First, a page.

Arctic protection advocate group Clean Arctic Alliance, made up of 20 not-for-profit organisations, on Thursday (17 November) raised concerns on the response of Canada and Russia for not implementing the 2024 prohibition on heavy fuel oil (HFO).
Responding to media reports that Canada and Russia have written letters to the International Maritime Organization (IMO), stating their reasons for not implementing the 2024 prohibition on HFO, Dr Sian Prior, lead advisor to the Clean Arctic Alliance said: “IMO Member States must now strengthen the Arctic heavy fuel oil fuel prohibition regulation by removing the option for Arctic coastal states to issue waivers to the requirements, particularly since it appears that Russia – who pushed for the ability to issue waivers – is delaying approval of the Arctic HFO prohibition amendments which brought the ban into effect.”
According to media reports, Canada has written to the IMO stating that although “it fully support and intends to comply with the [MARPOL Annexe 1, June 15 2021] amendments”, it cannot, as “it may not have finalised its treaty adoption process prior to the entry of the amendments”.
The letter goes on to say that “Canada has begun its domestic procedures and will inform the [IMO] of their completion in a subsequent note”.
Russia has also informed the IMO last month that “the amendments as adopted by the Resolution MEPC.329(76) will not enter into force for the Russian Federation on the 1st of November, 2022”, however unlike Canada, there is no indication of when Russia’s amendments will be introduced.
“Canada must rapidly develop its Arctic HFO ban implementation plan,” said Sam Davin, Senior Specialist, Marine Conservation & Shipping at WWF Canada.
“With Arctic vessel traffic continuing to increase, it’s urgent Canada puts in place a plan to rid the Canadian Arctic of the world’s most hazardous and polluting marine fuel. The Clean Arctic Alliance calls on Canada to exclude loopholes such as so-called ‘waivers’ which would exempt ships from the ban, and set up a federal marine fuel transition fund to ensure any negative economic consequences from the ban’s implementation do not adversely impact communities in the north.”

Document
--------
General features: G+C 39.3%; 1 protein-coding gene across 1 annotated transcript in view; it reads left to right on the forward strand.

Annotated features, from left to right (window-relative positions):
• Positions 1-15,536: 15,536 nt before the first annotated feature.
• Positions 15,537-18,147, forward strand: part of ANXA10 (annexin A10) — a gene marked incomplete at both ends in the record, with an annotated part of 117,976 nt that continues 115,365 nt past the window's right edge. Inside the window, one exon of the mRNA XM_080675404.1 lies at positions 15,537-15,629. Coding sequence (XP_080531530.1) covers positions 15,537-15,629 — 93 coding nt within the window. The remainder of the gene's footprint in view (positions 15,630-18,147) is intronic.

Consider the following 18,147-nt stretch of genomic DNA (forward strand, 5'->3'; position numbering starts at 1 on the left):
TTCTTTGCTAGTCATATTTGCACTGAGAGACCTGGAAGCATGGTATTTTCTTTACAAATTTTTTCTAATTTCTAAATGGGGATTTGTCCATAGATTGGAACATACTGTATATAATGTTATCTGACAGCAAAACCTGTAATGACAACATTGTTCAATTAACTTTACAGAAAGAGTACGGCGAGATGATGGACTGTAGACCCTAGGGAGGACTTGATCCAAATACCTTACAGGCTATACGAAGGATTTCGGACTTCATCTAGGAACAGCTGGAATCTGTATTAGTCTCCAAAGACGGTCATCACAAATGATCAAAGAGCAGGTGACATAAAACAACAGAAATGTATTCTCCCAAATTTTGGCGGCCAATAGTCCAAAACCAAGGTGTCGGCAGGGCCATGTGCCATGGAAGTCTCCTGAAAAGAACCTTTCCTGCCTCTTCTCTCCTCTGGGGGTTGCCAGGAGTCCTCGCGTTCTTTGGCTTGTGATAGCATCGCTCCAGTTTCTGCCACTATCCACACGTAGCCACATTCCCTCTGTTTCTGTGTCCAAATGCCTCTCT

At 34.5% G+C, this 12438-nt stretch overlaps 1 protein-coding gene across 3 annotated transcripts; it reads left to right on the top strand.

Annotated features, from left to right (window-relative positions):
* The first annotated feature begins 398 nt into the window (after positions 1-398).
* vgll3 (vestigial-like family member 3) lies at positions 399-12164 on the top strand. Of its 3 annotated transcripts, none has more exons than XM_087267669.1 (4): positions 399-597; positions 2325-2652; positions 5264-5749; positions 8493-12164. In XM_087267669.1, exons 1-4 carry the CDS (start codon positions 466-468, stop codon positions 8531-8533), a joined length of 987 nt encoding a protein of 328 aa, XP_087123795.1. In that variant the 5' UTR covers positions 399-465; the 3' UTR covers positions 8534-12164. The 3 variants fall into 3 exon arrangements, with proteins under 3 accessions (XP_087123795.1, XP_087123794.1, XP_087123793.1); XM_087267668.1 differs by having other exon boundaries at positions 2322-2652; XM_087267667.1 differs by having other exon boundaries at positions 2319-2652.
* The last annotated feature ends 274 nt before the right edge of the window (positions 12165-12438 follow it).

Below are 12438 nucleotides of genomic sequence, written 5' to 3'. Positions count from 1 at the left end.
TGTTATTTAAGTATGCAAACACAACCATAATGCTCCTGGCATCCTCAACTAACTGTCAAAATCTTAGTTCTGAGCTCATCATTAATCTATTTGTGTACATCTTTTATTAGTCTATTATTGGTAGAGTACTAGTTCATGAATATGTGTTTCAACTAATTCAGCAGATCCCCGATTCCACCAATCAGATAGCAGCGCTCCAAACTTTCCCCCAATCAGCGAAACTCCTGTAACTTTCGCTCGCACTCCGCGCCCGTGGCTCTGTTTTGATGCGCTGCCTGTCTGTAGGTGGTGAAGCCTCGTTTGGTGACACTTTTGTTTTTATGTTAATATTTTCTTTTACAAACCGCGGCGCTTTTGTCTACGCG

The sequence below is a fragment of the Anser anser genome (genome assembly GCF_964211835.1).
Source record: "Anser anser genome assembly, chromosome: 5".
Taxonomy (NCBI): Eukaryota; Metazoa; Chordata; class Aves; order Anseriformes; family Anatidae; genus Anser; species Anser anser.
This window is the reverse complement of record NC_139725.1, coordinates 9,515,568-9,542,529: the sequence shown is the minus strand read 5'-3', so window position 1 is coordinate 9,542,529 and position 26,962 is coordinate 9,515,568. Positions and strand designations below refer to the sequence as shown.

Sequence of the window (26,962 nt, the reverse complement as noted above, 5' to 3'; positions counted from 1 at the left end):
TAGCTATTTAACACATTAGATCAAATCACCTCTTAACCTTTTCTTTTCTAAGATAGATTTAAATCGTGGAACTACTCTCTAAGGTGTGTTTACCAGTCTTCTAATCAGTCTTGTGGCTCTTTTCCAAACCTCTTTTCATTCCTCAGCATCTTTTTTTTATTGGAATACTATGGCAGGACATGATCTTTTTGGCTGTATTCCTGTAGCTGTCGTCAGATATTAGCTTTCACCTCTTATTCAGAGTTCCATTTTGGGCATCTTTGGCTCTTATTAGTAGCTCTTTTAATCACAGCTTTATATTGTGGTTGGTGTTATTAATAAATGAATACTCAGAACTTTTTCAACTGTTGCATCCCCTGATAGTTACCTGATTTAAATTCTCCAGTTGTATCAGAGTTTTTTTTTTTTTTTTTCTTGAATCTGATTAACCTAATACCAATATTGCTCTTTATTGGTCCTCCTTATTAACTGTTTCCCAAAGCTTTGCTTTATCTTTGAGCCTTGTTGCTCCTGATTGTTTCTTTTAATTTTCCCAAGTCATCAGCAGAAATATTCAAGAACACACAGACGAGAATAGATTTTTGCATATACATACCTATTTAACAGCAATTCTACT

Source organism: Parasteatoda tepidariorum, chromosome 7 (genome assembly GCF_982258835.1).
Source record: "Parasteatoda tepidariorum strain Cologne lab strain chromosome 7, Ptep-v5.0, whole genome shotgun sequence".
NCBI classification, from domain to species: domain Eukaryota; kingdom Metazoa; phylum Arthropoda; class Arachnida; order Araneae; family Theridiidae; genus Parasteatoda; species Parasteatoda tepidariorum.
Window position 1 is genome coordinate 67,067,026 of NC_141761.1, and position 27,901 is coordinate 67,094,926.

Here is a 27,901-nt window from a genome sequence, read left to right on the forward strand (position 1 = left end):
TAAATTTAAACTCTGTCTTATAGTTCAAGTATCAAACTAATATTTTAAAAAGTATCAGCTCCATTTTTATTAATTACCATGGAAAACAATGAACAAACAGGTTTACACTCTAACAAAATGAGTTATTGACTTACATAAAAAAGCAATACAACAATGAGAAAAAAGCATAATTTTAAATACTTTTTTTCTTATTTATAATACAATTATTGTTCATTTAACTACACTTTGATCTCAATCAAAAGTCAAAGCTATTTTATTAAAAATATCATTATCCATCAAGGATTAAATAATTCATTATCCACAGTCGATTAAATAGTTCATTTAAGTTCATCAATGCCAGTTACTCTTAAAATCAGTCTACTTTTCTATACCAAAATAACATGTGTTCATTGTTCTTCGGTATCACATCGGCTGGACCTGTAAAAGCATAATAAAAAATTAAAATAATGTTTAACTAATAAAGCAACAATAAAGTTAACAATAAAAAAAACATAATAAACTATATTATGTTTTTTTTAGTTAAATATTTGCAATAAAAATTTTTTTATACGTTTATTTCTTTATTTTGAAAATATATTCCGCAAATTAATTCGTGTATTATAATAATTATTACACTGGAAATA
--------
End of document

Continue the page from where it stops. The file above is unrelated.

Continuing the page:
“Canada should also require all ships operating in domestic waters to use cleaner alternatives to heavy fuels, such as distillates, as Norway has done in the waters of the Svalbard archipelago.”
“It is over a decade since the Arctic Maritime Shipping Assessment report identified accidental or illegal discharges of oil as the most significant threat from ships to the Arctic, and since a ban on heavy fuels was introduced for the Antarctic. Next month there is an opportunity for urgent discussions at the International Maritime Organization (IMO) to ensure that all nations flagging ships which use the Arctic don’t circumvent the new Arctic HFO ban regulation, and to strengthen its application and effectiveness in protecting the Arctic and its people, wildlife and ecosystems,” concluded Prior.
Regulation 43A of MARPOL Annex I took effect on 1 November 2022, and prohibits the use and carriage of heavy fuel oil as fuel by ships operating in Arctic waters from 1 July 2024. However, exemptions are allowed for ships with protected fuel tanks and temporary waivers can be issued by Arctic coastal states for ships flying their flags while operating in waters subject to their sovereignty or jurisdiction until 1 July 2029.
Members of the Clean Arctic Alliance have submitted a proposal to the 79th Session of the International Maritime Organization’s Marine Environment Protection Committee (December 12th-16th December 2022) calling on IMO Member States to amend regulation 43A of MARPOL Annex I to increase its effectiveness at protecting the Arctic from the risks of a HFO spill (MEPC 79/14/1).
Photo credit: Clean Arctic Alliance
Published: 21 November, 2022
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